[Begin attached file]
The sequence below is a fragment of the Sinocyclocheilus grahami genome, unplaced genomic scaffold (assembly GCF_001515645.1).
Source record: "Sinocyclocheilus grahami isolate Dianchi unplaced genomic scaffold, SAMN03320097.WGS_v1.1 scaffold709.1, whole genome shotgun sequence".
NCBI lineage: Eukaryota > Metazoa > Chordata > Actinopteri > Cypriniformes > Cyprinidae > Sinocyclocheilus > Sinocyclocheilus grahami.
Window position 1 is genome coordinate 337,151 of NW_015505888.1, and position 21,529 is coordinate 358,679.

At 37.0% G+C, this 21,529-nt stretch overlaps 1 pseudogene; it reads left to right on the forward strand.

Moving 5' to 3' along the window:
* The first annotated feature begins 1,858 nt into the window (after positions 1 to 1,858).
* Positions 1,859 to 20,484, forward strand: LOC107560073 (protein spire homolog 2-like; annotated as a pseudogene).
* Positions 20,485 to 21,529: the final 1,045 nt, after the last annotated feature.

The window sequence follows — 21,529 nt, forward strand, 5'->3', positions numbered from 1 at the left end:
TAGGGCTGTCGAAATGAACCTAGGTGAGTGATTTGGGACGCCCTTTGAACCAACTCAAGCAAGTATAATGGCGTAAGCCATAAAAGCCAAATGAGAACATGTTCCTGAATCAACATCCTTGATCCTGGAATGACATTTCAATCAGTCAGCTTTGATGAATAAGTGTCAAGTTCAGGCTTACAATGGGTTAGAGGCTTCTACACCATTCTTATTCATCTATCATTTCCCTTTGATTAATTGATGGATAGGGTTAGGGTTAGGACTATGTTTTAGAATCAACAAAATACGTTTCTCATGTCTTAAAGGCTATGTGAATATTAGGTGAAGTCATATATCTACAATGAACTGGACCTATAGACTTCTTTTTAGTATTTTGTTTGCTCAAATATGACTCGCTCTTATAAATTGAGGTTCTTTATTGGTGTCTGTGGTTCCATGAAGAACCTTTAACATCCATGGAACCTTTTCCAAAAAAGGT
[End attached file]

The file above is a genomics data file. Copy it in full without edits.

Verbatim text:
The sequence below is a fragment of the Sinocyclocheilus grahami genome, unplaced genomic scaffold (assembly GCF_001515645.1).
Source record: "Sinocyclocheilus grahami isolate Dianchi unplaced genomic scaffold, SAMN03320097.WGS_v1.1 scaffold709.1, whole genome shotgun sequence".
NCBI lineage: Eukaryota > Metazoa > Chordata > Actinopteri > Cypriniformes > Cyprinidae > Sinocyclocheilus > Sinocyclocheilus grahami.
Window position 1 is genome coordinate 337,151 of NW_015505888.1, and position 21,529 is coordinate 358,679.

At 37.0% G+C, this 21,529-nt stretch overlaps 1 pseudogene; it reads left to right on the forward strand.

Moving 5' to 3' along the window:
* The first annotated feature begins 1,858 nt into the window (after positions 1 to 1,858).
* Positions 1,859 to 20,484, forward strand: LOC107560073 (protein spire homolog 2-like; annotated as a pseudogene).
* Positions 20,485 to 21,529: the final 1,045 nt, after the last annotated feature.

The window sequence follows — 21,529 nt, forward strand, 5'->3', positions numbered from 1 at the left end:
TAGGGCTGTCGAAATGAACCTAGGTGAGTGATTTGGGACGCCCTTTGAACCAACTCAAGCAAGTATAATGGCGTAAGCCATAAAAGCCAAATGAGAACATGTTCCTGAATCAACATCCTTGATCCTGGAATGACATTTCAATCAGTCAGCTTTGATGAATAAGTGTCAAGTTCAGGCTTACAATGGGTTAGAGGCTTCTACACCATTCTTATTCATCTATCATTTCCCTTTGATTAATTGATGGATAGGGTTAGGGTTAGGACTATGTTTTAGAATCAACAAAATACGTTTCTCATGTCTTAAAGGCTATGTGAATATTAGGTGAAGTCATATATCTACAATGAACTGGACCTATAGACTTCTTTTTAGTATTTTGTTTGCTCAAATATGACTCGCTCTTATAAATTGAGGTTCTTTATTGGTGTCTGTGGTTCCATGAAGAACCTTTAACATCCATGGAACCTTTTCCAAAAAAGGT